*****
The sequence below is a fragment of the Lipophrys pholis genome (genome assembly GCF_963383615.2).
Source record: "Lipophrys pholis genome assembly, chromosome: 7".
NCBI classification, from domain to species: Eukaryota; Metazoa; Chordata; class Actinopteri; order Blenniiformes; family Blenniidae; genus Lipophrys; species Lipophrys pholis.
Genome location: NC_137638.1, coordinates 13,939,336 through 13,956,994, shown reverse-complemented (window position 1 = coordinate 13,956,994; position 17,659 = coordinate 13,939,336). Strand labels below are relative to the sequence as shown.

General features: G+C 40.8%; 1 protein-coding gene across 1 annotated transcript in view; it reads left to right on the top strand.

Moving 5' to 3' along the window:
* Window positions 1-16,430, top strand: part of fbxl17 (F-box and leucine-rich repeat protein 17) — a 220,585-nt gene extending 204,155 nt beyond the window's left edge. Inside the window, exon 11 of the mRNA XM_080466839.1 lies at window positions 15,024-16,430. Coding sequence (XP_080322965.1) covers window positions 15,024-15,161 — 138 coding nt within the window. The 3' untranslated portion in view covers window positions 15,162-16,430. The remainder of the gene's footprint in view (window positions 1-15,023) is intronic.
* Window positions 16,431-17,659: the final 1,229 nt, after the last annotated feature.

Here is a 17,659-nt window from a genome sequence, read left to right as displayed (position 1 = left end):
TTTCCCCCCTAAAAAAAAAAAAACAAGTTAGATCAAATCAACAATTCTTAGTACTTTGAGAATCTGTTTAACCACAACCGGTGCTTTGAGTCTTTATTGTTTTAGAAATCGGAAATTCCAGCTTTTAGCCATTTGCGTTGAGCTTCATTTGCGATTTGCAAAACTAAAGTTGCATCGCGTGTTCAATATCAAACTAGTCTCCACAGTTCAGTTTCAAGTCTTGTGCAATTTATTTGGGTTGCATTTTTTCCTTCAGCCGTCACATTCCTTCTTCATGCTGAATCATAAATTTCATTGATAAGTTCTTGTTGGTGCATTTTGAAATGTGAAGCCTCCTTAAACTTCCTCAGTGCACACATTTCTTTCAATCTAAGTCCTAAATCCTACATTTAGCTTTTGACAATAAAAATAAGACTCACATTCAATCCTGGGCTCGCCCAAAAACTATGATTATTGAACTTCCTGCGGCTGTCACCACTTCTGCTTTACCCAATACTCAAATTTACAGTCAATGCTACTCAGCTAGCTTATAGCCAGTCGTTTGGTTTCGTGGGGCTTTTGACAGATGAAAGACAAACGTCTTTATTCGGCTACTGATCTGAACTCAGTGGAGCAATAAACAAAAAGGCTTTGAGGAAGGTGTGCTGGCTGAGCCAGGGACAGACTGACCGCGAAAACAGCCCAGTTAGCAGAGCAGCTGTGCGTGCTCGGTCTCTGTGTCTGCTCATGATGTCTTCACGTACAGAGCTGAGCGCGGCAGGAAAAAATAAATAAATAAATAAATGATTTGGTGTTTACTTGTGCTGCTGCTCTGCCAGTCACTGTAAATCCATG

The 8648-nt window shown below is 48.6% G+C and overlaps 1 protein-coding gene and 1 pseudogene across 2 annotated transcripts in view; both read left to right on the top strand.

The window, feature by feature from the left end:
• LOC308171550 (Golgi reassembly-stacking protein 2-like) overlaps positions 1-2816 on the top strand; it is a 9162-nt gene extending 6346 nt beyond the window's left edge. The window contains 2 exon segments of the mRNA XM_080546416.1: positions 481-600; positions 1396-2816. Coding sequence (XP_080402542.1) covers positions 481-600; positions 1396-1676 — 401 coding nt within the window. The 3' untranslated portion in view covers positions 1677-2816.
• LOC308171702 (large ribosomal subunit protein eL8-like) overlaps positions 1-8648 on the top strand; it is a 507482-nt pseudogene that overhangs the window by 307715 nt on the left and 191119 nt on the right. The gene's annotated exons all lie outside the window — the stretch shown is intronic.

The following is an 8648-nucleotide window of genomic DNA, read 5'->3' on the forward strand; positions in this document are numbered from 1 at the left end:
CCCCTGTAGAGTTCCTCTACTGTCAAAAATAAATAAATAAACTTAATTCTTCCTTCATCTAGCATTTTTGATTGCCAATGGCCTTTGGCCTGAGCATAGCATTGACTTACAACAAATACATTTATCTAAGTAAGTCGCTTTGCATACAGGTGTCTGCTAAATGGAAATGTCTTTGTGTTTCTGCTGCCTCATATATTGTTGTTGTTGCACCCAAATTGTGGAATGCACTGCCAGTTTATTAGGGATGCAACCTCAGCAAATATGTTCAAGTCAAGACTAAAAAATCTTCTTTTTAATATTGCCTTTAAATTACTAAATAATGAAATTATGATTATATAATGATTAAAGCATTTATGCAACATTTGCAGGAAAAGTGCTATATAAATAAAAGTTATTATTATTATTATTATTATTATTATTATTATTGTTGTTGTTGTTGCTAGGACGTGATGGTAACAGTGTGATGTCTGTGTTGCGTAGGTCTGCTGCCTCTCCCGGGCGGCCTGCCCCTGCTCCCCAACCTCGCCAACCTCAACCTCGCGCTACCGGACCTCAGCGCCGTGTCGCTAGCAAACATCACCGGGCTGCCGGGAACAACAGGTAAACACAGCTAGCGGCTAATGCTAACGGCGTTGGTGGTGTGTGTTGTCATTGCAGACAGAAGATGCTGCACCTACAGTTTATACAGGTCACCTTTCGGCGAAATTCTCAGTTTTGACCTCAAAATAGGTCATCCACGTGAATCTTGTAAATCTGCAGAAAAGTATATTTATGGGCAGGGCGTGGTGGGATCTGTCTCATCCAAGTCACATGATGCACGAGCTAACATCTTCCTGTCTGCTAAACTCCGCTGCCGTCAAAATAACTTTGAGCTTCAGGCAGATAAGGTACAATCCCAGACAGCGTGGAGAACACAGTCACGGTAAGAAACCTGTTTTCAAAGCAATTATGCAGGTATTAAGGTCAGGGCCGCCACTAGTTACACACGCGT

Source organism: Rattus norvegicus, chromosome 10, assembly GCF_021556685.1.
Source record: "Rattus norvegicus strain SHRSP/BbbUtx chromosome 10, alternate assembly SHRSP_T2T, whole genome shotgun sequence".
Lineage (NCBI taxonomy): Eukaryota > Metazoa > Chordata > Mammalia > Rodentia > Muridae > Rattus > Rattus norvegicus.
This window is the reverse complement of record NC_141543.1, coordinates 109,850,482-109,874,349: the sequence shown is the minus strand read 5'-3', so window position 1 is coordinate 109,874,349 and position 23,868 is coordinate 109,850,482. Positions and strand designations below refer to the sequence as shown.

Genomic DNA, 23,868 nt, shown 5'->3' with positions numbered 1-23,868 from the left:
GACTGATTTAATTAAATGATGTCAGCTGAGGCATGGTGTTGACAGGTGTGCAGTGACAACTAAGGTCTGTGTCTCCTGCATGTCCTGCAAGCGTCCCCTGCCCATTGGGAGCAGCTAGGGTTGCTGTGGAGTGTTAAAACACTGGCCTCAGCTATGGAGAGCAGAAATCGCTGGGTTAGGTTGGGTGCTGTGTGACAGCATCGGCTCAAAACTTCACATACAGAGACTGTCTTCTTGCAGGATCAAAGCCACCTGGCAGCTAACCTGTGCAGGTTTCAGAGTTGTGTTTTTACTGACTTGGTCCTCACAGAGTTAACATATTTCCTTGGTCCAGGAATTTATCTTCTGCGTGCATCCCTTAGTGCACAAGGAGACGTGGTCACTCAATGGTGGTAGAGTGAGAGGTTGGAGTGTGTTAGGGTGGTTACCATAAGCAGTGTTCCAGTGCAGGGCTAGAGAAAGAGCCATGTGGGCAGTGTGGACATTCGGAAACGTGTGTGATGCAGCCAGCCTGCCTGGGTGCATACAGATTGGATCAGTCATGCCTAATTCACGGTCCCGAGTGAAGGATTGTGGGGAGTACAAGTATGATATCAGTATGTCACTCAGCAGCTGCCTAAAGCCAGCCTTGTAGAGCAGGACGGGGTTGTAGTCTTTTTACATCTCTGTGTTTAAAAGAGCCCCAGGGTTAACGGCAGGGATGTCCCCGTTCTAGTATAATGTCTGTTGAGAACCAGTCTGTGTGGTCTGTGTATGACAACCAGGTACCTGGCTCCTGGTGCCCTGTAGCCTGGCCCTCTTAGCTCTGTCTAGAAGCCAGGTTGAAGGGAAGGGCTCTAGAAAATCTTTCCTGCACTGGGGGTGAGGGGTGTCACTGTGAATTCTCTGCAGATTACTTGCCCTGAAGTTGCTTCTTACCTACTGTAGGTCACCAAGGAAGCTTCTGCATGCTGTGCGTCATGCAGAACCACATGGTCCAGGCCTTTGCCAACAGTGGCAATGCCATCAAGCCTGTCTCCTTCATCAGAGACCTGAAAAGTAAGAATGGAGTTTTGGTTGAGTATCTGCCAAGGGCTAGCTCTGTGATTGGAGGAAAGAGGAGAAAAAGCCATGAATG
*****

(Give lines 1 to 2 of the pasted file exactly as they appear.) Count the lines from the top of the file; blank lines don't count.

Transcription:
The sequence below is a fragment of the Lipophrys pholis genome (genome assembly GCF_963383615.2).
Source record: "Lipophrys pholis genome assembly, chromosome: 7".